Immunocytochemical analysis was performed in this age bracket in 1 case each at 1 and 2 years. Throughout the white matter, there were no RGFs (Fig. 7). There were also no cells with astrocytic morphology that stained with both vimentin and GFAP antibodies, but rather, only with GFAP (Fig. 7). Vimentin immunolabeling was only identified in the radial and nonradial blood vessels. At this age bracket, the axons in the central white matter demonstrated unidirectional trajectories (Fig. 7), as in the infant case in the previous age bracket. The walls of the radial blood vessels strongly stained with the CD31 antibody (Fig. 7).

Adulthood

HARDI Analysis

In the 2 adult cases, no radial coherence was present in the white matter, in contrast to multiple corticocortical bundles that were oriented in multiple directions (Fig. 5). The tangential coherence of the optic radiation and the superior and inferior longitudinal fasciculi were unchanged from previous periods. The adult pattern of corticocortical connectivity that has been described in depth by others was observed in these 2 cases (Mori et al. 2005; Catani et al. 2008).

Tissue Morphology

Immunocytochemistry was not performed.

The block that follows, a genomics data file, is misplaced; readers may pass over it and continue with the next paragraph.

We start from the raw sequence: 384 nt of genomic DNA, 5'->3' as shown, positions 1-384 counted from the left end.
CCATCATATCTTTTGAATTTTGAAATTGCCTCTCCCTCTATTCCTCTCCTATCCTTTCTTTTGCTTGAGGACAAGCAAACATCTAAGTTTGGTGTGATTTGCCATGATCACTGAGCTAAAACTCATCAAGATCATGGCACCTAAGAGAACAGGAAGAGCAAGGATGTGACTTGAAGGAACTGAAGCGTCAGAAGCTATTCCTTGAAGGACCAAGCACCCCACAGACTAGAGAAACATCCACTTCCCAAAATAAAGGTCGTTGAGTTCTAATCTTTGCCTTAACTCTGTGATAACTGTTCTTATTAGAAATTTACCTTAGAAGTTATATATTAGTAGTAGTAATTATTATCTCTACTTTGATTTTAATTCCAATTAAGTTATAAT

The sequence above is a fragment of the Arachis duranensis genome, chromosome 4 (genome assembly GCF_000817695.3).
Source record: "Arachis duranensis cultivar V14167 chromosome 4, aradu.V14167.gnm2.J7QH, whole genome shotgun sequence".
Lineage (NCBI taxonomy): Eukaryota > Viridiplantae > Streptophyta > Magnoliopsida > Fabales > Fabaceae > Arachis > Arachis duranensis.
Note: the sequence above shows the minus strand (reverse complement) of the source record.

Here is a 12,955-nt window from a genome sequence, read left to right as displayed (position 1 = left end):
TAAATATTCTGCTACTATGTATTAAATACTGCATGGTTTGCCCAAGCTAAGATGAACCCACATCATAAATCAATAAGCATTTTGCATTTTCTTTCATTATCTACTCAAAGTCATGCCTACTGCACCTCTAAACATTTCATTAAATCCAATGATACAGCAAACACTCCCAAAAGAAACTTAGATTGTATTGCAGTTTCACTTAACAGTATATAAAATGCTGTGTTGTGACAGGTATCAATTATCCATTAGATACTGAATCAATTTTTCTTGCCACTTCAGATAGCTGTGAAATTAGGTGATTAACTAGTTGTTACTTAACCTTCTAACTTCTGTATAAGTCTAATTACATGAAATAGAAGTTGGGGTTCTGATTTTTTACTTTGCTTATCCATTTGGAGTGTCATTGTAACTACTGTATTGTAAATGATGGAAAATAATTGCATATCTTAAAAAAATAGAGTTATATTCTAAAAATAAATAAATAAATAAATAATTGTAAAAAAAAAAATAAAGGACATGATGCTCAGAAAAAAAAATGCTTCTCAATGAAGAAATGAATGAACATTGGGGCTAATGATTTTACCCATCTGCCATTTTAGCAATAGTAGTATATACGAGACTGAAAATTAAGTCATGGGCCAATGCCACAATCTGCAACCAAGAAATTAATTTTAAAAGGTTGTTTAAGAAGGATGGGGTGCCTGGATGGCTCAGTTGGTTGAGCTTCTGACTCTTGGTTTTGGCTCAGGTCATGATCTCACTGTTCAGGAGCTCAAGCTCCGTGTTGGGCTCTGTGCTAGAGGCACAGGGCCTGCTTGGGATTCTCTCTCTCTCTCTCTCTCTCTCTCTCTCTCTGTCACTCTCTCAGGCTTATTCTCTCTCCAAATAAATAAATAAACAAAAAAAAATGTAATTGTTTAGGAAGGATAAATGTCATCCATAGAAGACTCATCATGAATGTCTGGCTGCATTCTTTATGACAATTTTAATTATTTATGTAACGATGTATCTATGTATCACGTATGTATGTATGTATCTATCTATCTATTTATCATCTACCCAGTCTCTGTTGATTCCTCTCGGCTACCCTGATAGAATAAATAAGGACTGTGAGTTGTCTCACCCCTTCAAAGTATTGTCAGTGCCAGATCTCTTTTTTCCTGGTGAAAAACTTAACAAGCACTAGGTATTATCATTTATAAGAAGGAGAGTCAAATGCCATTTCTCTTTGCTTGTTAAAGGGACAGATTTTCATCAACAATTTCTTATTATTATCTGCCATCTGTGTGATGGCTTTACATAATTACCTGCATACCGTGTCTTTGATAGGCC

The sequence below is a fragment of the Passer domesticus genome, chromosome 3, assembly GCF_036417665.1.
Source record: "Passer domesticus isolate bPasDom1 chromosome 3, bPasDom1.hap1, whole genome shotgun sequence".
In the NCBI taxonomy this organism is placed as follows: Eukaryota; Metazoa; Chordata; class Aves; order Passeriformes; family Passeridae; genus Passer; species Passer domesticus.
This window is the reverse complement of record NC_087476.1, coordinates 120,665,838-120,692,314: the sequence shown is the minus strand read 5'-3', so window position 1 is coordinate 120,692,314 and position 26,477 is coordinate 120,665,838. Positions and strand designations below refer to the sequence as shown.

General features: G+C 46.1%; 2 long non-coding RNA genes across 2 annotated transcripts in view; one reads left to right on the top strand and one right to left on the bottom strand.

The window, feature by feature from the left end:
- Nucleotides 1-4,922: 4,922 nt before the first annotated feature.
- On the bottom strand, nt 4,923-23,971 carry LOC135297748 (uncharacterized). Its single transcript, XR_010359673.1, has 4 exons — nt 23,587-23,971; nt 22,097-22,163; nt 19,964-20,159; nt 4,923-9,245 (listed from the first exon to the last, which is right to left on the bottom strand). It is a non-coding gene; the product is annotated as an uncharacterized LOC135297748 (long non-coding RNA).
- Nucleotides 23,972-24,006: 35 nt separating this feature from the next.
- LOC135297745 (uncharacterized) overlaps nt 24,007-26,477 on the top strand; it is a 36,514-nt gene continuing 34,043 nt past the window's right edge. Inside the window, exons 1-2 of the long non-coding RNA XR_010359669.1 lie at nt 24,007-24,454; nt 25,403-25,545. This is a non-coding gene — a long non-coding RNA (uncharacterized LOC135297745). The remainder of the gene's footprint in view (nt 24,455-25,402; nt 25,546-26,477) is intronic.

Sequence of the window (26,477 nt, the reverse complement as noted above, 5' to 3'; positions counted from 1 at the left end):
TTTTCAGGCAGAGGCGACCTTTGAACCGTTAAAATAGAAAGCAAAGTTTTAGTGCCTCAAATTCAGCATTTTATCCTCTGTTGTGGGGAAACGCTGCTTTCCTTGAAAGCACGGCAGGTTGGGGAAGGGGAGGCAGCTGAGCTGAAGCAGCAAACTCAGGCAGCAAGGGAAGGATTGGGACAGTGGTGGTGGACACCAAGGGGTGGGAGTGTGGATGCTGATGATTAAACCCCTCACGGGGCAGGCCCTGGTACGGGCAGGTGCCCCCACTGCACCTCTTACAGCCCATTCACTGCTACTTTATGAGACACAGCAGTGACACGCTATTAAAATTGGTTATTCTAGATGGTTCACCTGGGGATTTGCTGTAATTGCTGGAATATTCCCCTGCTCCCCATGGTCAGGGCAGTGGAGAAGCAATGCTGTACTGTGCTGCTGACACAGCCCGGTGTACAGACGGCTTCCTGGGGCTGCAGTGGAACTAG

Discussion

Diffusion tractography in the study of the brains of preterm infants is deepening our understanding of neural development and injury over the second half of gestation. Nevertheless, its diagnostic value depends upon accurate correlations of imaging findings with structures defined in the human brain itself. The objective of the current study was to define the neuroanatomic basis of the radial coherence demonstrated in the telencephalic white matter of the preterm infant with HARDI by correlations with structures defined by postmortem morphologic analyses. We reasoned that the neuroanatomic substrate(s) for the radial coherence identified with HARDI should follow a similar time course in appearance and regression. We found that while radial coherence in the fetal white matter likely reflects a composite of RGFs, penetrating blood vessels, and radial axons, its transient expression most closely matches that of the RGFs. In the following discussion, we highlight the temporal correlations between radial coherence and radial structures, critical scaling issues, potential limitations of the study, and the clinical implication of our findings.

Radial Glial Fibers in the Human Preterm Brain